Radical plan to stem losses at the Guardian newspaper


The Guardian and the Observer newspapers could soon be printed by Trinity Mirror under a radical plan hatched by senior executives to help stem the losses on the Guardian papers.

Moving the Guardian newspaper Berliner presses from its current east London site will allow Guardian Media Group (GMG) to sell the lease on the Guardian Print Centre at Stratford raising desperately needed cash.

The proposal is at an early stage but the Bureau has established GMG is in exploratory talks with Trinity Mirror. Trinity has already conducted feasibility studies to accommodate the Guardian and Observer’s Berliner presses at its Watford plant.

Selling the Guardian Press Centre and moving its presses just six years after they opened at a cost of at least £80m will raise questions over the wisdom of the huge outlay. The plan also comes as GMG faces severe financial pressure.

Guardian News & Media made a loss before tax of £43.8m last year according to the company’s most recent annual report. But senior figures fear losses could increase  this year despite Guardian journalists breaking several of 2011’s most important stories.

Cutting costs
The newspaper group is seeking to make £25m worth of savings over the next five years. Though hundreds of journalists have accepted voluntary redundancy over the past five years with more set to leave in coming weeks, unions at the paper fear managers will be forced to issue compulsory job cuts in the New Year which even senior figures believe is likely to trigger industrial action at the papers.

Allowing the Guardian to be printed at Trinity’s Watford plant, which has two presses currently idle, would be a huge boost to the quoted newspaper group. As well as the Mirror and People, Trinity also prints the Independent.

Trinity insiders are especially keen to get the Guardian business because they  recently missed out on winning a long-term contract to print 700,000 copies of Alexander Lebedev’s London free newspaper, the Evening Standard to News International.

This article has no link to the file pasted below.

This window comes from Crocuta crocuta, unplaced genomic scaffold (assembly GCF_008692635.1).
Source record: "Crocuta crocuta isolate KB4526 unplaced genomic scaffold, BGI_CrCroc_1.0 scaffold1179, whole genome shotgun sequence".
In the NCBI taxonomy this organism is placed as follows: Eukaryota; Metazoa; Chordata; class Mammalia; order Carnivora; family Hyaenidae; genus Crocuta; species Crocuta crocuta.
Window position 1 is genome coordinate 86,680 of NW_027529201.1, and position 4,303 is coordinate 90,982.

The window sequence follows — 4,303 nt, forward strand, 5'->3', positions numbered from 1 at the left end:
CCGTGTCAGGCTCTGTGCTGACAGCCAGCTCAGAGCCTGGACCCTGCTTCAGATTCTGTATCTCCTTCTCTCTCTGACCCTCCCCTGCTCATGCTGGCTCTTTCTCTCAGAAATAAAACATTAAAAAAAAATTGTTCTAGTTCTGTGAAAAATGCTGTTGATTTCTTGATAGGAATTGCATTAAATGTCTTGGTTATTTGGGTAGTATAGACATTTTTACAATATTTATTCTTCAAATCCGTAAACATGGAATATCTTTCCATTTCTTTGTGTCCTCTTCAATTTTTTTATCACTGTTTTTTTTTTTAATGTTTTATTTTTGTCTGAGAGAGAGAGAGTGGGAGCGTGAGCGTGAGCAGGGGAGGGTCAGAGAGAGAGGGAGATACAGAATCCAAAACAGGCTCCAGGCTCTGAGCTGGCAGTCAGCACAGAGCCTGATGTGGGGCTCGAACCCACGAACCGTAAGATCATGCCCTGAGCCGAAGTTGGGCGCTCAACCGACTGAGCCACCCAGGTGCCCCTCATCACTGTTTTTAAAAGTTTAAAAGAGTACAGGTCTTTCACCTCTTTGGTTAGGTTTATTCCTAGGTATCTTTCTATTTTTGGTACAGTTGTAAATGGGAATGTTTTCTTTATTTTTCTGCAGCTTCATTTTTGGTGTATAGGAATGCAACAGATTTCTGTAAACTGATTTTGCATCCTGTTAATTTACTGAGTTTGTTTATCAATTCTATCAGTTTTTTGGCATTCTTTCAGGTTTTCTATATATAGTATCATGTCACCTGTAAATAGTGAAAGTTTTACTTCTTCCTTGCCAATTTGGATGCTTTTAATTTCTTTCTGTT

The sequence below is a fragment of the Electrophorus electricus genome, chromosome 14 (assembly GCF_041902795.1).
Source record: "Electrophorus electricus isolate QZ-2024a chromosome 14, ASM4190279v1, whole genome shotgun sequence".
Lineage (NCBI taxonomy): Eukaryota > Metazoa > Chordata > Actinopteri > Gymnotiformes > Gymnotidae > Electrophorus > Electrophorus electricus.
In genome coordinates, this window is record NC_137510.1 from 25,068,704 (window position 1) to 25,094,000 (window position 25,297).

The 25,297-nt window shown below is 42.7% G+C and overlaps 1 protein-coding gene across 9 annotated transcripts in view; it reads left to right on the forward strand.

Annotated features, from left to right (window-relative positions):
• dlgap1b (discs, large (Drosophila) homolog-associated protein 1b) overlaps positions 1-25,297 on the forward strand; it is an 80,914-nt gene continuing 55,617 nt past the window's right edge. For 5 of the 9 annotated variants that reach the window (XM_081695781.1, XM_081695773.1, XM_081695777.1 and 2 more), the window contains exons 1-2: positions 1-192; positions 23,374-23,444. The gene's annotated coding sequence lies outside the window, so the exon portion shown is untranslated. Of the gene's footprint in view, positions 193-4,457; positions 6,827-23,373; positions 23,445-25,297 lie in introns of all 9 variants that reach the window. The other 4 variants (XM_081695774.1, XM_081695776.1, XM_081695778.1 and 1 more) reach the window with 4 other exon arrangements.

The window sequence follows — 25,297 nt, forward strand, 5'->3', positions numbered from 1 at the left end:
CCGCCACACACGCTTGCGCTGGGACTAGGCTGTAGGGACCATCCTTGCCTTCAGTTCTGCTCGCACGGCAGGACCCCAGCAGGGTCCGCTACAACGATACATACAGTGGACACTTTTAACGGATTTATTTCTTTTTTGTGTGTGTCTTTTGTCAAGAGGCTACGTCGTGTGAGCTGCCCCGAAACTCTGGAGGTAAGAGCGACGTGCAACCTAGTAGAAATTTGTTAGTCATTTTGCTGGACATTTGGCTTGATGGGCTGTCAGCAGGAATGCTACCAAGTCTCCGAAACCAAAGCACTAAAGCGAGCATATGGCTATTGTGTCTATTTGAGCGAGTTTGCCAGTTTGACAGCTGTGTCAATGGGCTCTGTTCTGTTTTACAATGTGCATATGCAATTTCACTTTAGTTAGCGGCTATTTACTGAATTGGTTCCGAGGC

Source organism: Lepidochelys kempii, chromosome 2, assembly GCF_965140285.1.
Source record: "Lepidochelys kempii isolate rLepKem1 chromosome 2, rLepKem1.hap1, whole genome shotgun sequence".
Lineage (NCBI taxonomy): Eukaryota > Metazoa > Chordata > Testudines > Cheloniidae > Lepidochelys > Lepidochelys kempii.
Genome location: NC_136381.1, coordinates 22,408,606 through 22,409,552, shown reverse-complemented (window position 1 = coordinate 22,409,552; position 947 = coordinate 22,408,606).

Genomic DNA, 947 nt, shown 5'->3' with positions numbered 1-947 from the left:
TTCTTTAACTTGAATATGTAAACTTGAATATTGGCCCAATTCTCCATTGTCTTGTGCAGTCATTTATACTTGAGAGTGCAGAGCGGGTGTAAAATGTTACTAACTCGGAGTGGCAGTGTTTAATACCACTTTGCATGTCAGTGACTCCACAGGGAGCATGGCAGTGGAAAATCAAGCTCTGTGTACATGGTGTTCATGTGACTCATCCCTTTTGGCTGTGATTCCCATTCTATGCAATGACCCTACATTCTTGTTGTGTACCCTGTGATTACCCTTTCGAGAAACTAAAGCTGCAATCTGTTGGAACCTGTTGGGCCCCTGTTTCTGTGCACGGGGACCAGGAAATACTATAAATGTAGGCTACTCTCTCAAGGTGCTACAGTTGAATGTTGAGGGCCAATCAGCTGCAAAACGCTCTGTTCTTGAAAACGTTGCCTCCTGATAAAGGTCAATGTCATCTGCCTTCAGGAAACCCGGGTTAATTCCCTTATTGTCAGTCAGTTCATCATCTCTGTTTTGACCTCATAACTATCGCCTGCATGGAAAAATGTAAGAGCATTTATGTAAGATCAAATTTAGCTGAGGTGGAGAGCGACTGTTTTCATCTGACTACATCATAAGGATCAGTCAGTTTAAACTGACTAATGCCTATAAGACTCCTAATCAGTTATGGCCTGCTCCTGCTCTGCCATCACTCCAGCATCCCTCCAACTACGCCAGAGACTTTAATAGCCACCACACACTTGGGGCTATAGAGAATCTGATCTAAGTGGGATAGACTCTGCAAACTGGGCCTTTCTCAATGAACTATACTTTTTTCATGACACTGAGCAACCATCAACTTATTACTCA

Trinity sources fear because the Standard will be printed by Rupert Murdoch’s newspaper group, this could mean the Independent, currently printed in Watford and also owned by the colourful Russian tycoon, may also eventually be printed by News International’s new Enfield plant. An Independent spokeswoman denied there was any prospect of changing the paper’s printer.

The Guardian invested over £80m in its Berliner presses and a purpose built print centre to house them in 2005.  The scale of the investment provoked criticism by journalists at both its titles which because of their unique format have never generated external income for the group. Selling the Statford site will result in a number of printer jobs being axed.

GMG has considered other dramatic ideas to cut costs in the recent past including closing the Observer and replacing it with a Sunday version of the Guardian. This was defeated by an alliance of outraged Observer staff and celebrities.

Declining revenues
The Guardian in particular has been hit hard by a steep decline in paying newspaper readers and recruitment advertising particularly from the public sector. The paper is pinning its hopes on increasing digital revenues as it embraces ‘digital first’ publishing and broadening its brand in America.

The media group continues to be underpinned by a 50% stake in Autotrader, the used-car advertising business, it jointly owns with Apax, the private equity firm. The joint owners earlier this year ruled out a flotation or sale of the business for at least another year and opted instead to split a £100m special dividend through a refinancing mechanism.

GMG insiders are acutely aware that the long-term financial security of the Guardian depends on how proceeds from an eventual sale or flotation of Autotrader are reinvested. Especially as the media firm made a less than successful investment in a portfolio of Emap magazine titles in 2008 as part of a £675m windfall from the 50% sale of Autotrader to Apax in 2007.

The Guardian declined to comment on the possible sale of its east London print plant and move to Trinity Mirror’s Watford facility as did Trinity Mirror.